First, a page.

Image: Jari Dvorak
Jari Dvorak of Toronto shows off his Health Canada bill and the government-grown medical marijuana he has received to help treat the effects of HIV.

Jari Dvorak scored two ounces of pot Tuesday and lit up, but — unlike in the past — the deal involved no back alley exchange or hiding from police.

This time, the 62-year-old Dvorak went to a doctor to pick up his supply, making him one of the first patients to receive government-grown marijuana. He paid $245, tax included.

“I just smoked some and it’s doing the trick,” said the HIV-positive Dvorak, one of several hundred Canadians authorized to use medical marijuana for pain, nausea and other symptoms of catastrophic or chronic illness.

The program announced last month by the federal health department provides marijuana grown by the government in a former copper mine turned underground greenhouse in northern Manitoba.

Dvorak described his new stash as light green and orange in color, resembling ground tobacco sealed in vacuum-packed bags. If he saw some lying around, he said, “I would say that’s marijuana, especially if I sniff it.”

Getting it has been a three-year struggle for Dvorak and other Canadian patients who have battled through the courts to make the government respond to what they call their need for a compassionate exemption from criminal law.

Marijuana possession remains a crime in Canada, though the government has proposed making small amounts - less than half an ounce - punishable by a citation and fine similar to a traffic ticket. U.S. officials have warned of tighter border security if Canada takes that step.

Last month, Health Minister Anne McLellan announced the program to sell the government-grown weed, satisfying an Ontario court order for the government to make a legal supply available to authorized patients. The court ruling said current laws made “seriously ill, vulnerable people deal with the criminal underworld to get medicine.”

Under the program, qualified patients can get just over an ounce of dried pot for about $105, well below street prices. Authorized growers can buy packs of 30 seeds once a year for $15.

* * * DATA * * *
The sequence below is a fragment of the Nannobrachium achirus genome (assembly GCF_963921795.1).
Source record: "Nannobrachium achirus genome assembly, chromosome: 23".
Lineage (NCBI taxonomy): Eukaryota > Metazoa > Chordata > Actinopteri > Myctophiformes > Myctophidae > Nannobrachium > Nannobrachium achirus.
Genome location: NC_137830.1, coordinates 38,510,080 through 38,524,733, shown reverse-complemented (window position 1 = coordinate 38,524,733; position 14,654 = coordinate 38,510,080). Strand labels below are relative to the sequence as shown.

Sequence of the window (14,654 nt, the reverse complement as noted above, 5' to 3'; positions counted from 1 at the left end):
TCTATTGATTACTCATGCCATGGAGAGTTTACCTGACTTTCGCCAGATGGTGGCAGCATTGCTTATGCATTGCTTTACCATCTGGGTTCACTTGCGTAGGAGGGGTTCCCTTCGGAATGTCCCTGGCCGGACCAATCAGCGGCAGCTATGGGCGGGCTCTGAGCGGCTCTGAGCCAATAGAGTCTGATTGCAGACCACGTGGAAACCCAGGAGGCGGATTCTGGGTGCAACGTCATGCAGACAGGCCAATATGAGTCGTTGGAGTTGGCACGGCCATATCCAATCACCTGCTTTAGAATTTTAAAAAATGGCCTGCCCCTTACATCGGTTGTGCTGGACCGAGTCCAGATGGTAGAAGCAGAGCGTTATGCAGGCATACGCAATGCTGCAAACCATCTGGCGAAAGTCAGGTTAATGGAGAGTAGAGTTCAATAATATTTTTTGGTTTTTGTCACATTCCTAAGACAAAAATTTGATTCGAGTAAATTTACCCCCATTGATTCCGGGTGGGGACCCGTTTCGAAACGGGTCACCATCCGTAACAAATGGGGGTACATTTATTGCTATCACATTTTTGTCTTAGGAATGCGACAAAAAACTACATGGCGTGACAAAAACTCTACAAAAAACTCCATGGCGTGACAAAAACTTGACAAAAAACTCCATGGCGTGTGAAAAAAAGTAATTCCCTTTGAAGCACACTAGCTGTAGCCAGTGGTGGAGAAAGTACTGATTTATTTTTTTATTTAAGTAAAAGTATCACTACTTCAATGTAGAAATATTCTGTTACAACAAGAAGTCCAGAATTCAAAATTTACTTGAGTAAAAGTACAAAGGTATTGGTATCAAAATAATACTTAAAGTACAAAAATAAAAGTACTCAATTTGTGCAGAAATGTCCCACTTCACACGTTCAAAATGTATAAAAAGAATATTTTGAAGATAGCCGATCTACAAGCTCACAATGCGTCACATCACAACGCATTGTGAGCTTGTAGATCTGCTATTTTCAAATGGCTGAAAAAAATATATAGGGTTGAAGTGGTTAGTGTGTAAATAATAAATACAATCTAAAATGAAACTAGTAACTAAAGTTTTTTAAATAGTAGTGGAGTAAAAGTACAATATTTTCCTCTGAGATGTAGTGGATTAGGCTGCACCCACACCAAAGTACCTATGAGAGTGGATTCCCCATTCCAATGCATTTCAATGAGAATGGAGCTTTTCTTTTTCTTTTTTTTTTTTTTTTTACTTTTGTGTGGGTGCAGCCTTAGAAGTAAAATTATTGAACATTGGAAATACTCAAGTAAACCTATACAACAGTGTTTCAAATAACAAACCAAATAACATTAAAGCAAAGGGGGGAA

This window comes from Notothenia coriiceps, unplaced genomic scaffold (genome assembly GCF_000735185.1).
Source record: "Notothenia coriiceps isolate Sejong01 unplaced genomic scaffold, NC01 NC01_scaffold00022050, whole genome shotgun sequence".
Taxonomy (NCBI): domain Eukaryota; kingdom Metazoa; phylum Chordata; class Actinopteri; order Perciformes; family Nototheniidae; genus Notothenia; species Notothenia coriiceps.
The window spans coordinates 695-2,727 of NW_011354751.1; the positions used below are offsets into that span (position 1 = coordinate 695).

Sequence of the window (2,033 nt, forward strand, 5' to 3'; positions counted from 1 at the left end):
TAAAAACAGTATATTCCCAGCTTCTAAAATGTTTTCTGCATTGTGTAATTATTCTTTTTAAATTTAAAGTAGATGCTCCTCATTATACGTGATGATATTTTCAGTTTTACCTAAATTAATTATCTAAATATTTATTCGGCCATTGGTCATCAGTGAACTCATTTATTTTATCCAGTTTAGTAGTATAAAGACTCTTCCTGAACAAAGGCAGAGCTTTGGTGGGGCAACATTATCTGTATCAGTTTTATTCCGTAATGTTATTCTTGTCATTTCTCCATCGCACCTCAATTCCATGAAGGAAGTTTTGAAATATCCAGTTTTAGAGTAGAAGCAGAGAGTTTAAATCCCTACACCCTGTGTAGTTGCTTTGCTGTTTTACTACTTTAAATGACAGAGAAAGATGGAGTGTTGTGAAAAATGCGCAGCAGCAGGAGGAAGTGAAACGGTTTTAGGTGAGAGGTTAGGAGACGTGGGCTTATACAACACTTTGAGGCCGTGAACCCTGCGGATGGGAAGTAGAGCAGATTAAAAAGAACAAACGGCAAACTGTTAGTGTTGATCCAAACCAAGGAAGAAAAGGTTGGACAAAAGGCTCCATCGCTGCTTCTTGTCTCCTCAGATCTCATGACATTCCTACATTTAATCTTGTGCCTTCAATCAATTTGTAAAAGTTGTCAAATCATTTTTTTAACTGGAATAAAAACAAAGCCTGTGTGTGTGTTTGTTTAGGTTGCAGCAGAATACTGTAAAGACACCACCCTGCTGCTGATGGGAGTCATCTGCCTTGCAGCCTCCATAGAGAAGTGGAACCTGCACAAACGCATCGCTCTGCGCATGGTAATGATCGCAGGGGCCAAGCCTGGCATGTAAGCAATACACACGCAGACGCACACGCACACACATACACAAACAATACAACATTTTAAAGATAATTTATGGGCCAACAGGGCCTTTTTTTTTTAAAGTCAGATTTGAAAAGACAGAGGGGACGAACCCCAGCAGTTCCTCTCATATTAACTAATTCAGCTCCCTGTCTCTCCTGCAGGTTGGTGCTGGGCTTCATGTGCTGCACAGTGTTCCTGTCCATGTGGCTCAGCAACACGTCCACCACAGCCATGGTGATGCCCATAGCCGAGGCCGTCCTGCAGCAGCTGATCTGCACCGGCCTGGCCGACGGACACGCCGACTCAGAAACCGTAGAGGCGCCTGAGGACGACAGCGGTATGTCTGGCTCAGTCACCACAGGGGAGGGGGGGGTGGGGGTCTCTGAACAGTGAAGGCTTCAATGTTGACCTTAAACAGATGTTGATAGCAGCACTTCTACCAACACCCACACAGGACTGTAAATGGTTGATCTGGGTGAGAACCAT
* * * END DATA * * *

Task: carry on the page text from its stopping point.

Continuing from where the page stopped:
Dvorak’s supply came with something he never had seen - a content analysis. He noted the THC content was 10.2 percent, compared to the range of 3 percent to 18 percent in most street marijuana. Tetrahydrocannabinol, or THC, is the psychoactive chemical in marijuana.

He smokes pot in the morning to soothe nausea from the HIV drugs he has taken for 15 years.

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“I’m so happy the government is coming through with it,” Dvorak said. “Are they going to carry on with it? We’ll see.”

McLellan has called the initial program an interim measure to satisfy the court order while the government appeals the ruling.

Patients face winding road
Canada unveiled plans for medical marijuana in 2000 and began growing a supply in the abandoned mine shaft in Flin Flon, Manitoba. New regulations took effect on July 30, 2001, expanding the number of Canadians allowed to use medical marijuana and allowing people to grow their own or designate someone to grow it for them.

The regulations also cleared the way for distribution of the government-grown pot, but McLellan’s department later announced it needed further tests on the effects of medicinal marijuana and the quality of its pot before making any available.

That brought last year’s court ruling ordering the government to offer a legal supply instead of making patients buy off the street.

Medical marijuana users complain the Canadian system has been a bureaucratic maze intended to stifle the issue instead of providing pot to those who need it. While hundreds have received federal exemptions to grow and possess marijuana, others say it is hard to find doctors to sign off on their requests.

Dvorak described himself as lucky because his “compassionate” doctor understands the need. He refused to give the doctor’s name.

Nine U.S. states allow limited use of marijuana for medical purposes under the direction of a doctor.

The Bush administration has asked the Supreme Court to decide whether the government can strip a doctor’s license to prescribe drugs if medical marijuana is prescribed. It also has appealed a 9th U.S. Circuit Court of Appeals ruling that blocked the federal government from punishing doctors who prescribe medical marijuana.

© 2012 The Associated Press. All rights reserved. This material may not be published, broadcast, rewritten or redistributed.

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